Trabeculectomy is the standard method of surgical treatment in west Africa today. Intraoperative antifibrotics, either 5-fluorouracil or mitomycin C, have been shown to safely increase the rate of success of primary trabeculectomy for OAG, and should be used routinely because of the tendency for filtering blebs to fail more frequently in black people than in white. In a randomised, prospective study in Ghana, intraocular pressure (IOP) fell to 20 mm Hg or less in 83% of eyes receiving intraoperative fluorouracil compared to 39% of eyes receiving no antifibrotic agent.4 Intraoperative fluorouracil has obvious practical advantages over postoperative injections. Mitomycin is slightly more effective than fluorouracil,9 but this advantage must be balanced against the disadvantages—mitomycin is much more expensive and must be refrigerated. Two other prospective studies, one in South Africa10 and one in Kenya11 have also supported routine use of intraoperative antifibrotics in primary trabeculectomy in Africa. In the west African population, potential late complications of antifibrotic medicines such as hypotony or endophthalmitis seem to be rare.12
In spite of its efficacy, trabeculectomy has shortcomings and is not performed in large numbers in west Africa. Patient acceptance of the procedure is poor—I find that patients are often put off or refuse surgery until they have severe vision loss. A Tanzanian study, with results probably also relevant to west Africa, found only 46% of patients accepted trabeculectomy—even though they were offered free surgery, hospitalisation, and food.3 Word of mouth referral is missing because patients are often disappointed that their vision has not improved after surgery. Even worse, many patients lose vision, at least temporarily, and cataracts often become worse3 with up to 29% of eyes requiring cataract surgery after 5 years.13 Trabeculectomy is a relatively cumbersome operation taking longer to perform and requiring much more postoperative care than cataract surgery. Late failures of the bleb may occur and require repeat surgery. In interactions and discussions with west African ophthalmologists, one finds an understandable reluctance to do trabeculectomies because of poor patient acceptance, the difficulty of postoperative care, and uncertain results. In fact, most ophthalmologists do no glaucoma surgery. One builds a successful practice by cataract and IOL surgery, not by trabeculectomies.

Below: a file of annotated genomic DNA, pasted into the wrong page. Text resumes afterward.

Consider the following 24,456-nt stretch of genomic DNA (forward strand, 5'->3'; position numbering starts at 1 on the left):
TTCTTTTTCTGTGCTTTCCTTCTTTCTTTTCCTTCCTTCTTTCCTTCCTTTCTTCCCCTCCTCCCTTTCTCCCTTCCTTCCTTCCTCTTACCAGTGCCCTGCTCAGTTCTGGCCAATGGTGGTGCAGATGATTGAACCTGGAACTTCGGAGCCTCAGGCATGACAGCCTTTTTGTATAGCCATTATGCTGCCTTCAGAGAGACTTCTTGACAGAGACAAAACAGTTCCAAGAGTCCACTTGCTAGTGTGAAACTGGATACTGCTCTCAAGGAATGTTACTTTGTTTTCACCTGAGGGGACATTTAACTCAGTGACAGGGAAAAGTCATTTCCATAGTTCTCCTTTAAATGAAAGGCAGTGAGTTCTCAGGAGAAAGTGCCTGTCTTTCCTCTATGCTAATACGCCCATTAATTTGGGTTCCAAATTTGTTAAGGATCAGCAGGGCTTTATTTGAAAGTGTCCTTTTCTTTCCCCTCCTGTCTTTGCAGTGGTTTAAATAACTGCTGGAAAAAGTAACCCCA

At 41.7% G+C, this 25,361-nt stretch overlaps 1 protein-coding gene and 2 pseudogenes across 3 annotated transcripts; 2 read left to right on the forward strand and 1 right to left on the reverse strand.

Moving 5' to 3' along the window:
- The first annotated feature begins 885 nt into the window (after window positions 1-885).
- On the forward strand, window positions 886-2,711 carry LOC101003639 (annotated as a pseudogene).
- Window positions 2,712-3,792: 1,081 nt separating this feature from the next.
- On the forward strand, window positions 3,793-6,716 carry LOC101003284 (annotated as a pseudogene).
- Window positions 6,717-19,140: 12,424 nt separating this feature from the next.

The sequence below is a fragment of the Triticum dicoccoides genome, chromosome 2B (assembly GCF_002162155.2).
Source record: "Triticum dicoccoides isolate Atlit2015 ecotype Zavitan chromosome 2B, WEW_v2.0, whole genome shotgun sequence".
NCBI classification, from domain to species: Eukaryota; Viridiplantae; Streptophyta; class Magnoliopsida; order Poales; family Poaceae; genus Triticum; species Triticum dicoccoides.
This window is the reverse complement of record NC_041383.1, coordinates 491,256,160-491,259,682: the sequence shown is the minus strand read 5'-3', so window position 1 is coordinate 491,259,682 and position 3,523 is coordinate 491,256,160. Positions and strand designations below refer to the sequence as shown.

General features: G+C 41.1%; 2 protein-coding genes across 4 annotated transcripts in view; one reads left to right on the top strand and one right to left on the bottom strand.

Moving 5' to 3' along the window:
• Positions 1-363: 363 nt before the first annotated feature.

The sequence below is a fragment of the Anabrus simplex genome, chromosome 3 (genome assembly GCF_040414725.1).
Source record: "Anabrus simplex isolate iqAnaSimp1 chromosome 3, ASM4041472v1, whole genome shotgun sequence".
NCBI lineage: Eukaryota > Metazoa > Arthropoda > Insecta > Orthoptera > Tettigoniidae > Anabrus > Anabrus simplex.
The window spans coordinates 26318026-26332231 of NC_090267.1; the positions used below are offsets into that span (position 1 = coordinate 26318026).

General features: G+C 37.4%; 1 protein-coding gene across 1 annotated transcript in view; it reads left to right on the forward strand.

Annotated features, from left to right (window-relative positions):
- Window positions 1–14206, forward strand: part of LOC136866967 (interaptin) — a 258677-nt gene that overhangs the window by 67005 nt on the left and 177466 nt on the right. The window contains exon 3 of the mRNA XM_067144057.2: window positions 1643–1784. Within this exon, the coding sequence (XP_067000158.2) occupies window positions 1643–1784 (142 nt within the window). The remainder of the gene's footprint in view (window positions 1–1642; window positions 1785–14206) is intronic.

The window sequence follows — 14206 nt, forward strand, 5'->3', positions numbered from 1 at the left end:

Argon laser trabeculoplasty has not been fully studied but appears to have a limited role. It makes no impression on many eyes and only 20%–30% of eyes have a satisfactory IOP after 1 year, even with adjunctive medical therapy (written communication from Stephen Akafo, MD, Korle-bu Teaching Hospital, Accra, Ghana).